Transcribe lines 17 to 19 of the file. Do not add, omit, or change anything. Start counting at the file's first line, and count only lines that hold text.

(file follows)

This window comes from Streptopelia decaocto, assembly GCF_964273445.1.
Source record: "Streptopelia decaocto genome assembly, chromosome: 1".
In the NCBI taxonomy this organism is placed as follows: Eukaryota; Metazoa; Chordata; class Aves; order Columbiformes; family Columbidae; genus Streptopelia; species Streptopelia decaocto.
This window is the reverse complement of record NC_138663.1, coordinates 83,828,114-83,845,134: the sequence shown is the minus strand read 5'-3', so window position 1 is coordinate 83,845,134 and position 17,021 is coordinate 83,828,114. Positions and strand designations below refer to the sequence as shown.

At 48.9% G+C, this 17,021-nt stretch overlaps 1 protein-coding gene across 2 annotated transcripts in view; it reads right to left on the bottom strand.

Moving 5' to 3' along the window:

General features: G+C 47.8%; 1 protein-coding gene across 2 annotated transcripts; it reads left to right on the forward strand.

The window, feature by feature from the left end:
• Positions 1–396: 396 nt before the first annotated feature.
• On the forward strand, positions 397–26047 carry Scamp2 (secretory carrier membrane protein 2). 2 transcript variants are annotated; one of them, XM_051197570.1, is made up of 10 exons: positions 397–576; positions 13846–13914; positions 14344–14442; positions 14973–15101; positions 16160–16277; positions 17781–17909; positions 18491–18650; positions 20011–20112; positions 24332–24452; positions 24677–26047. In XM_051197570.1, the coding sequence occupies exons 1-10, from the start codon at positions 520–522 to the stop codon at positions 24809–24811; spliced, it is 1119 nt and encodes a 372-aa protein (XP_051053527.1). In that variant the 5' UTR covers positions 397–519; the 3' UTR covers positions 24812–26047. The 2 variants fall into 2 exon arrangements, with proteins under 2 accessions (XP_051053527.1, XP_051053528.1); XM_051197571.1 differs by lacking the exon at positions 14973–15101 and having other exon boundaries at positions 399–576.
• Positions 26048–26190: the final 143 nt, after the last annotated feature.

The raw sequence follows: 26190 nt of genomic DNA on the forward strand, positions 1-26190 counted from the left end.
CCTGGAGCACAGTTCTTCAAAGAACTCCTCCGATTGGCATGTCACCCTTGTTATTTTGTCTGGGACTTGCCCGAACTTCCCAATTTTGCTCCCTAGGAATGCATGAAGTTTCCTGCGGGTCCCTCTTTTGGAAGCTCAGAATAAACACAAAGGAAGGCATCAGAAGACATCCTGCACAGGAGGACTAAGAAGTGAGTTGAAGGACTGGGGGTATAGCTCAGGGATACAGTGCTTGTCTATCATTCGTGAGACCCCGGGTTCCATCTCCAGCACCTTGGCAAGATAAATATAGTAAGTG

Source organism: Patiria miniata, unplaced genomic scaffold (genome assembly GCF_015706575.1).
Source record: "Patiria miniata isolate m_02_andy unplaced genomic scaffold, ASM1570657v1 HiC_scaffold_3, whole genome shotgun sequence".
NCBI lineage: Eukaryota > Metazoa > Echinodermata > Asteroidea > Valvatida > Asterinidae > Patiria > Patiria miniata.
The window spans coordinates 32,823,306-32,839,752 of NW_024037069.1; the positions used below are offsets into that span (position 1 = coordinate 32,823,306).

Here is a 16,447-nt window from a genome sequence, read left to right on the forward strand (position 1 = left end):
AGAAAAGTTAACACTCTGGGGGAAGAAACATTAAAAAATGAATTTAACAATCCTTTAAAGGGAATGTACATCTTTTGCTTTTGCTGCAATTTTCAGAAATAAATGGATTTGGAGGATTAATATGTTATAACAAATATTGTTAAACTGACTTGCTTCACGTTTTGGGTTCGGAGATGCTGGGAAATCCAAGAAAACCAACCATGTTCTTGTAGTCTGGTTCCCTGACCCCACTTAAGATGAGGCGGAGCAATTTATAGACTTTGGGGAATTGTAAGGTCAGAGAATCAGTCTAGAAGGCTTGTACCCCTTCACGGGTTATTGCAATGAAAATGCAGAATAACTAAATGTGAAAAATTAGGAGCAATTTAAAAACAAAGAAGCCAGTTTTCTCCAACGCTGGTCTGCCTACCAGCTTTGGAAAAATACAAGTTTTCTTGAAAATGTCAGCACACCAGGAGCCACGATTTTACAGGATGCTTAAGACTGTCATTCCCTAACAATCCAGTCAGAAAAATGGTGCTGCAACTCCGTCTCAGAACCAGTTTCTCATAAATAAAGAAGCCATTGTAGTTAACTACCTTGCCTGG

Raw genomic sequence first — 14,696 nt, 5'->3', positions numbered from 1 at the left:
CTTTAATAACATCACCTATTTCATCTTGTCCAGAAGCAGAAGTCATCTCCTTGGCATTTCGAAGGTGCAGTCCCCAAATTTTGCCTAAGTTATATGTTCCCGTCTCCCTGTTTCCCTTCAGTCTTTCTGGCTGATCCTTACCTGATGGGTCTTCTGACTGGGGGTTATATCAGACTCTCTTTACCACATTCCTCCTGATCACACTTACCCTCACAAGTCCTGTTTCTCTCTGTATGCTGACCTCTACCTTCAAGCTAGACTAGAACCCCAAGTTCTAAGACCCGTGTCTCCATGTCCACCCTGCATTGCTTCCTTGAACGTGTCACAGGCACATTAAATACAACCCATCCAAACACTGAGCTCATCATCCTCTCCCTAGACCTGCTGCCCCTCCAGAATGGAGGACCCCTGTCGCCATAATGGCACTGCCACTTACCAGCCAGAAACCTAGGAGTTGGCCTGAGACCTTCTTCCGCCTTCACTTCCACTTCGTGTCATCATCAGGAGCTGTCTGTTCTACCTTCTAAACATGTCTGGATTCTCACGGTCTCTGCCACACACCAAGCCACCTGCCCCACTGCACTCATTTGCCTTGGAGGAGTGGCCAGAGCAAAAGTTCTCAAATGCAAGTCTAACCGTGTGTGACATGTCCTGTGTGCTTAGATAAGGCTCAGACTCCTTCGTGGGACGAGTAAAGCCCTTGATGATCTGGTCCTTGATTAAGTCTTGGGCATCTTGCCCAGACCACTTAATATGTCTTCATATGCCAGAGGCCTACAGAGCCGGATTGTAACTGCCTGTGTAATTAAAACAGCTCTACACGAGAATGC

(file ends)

The window spans coordinates 32,823,306-32,839,752 of NW_024037069.1; the positions used below are offsets into that span (position 1 = coordinate 32,823,306).

Here is a 16,447-nt window from a genome sequence, read left to right on the forward strand (position 1 = left end):
AGAAAAGTTAACACTCTGGGGGAAGAAACATTAAAAAATGAATTTAACAATCCTTTAAAGGGAATGTACATCTTTTGCTTTTGCTGCAATTTTCAGAAATAAATGGATTTGGAGGATTAATATGTTATAACAAATATTGTTAAACTGACTTGCTTCACGTTTTGGGTTCGGAGATGCTGGGAAATCCAAGAAAACCAACCATGTTCTTGTAGTCTGGTTCCCTGACCCCACTTAAGATGAGGCGGAGCAATTTATAGACTTTGGGGAATTGTAAGGTCAGAGAATCAGTCTAGAAGGCTTGTACCCCTTCACGGGTTATTGCAATGAAAATGCAGAATAACTAAATGTGAAAAATTAGGAGCAATTTAAAAACAAAGAAGCCAGTTTTCTCCAACGCTGGTCTGCCTACCAGCTTTGGAAAAATACAAGTTTTCTTGAAAATGTCAGCACACCAGGAGCCACGATTTTACAGGATGCTTAAGACTGTCATTCCCTAACAATCCAGTCAGAAAAATGGTGCTGCAACTCCGTCTCAGAACCAGTTTCTCATAAATAAAGAAGCCATTGTAGTTAACTACCTTGCCTGG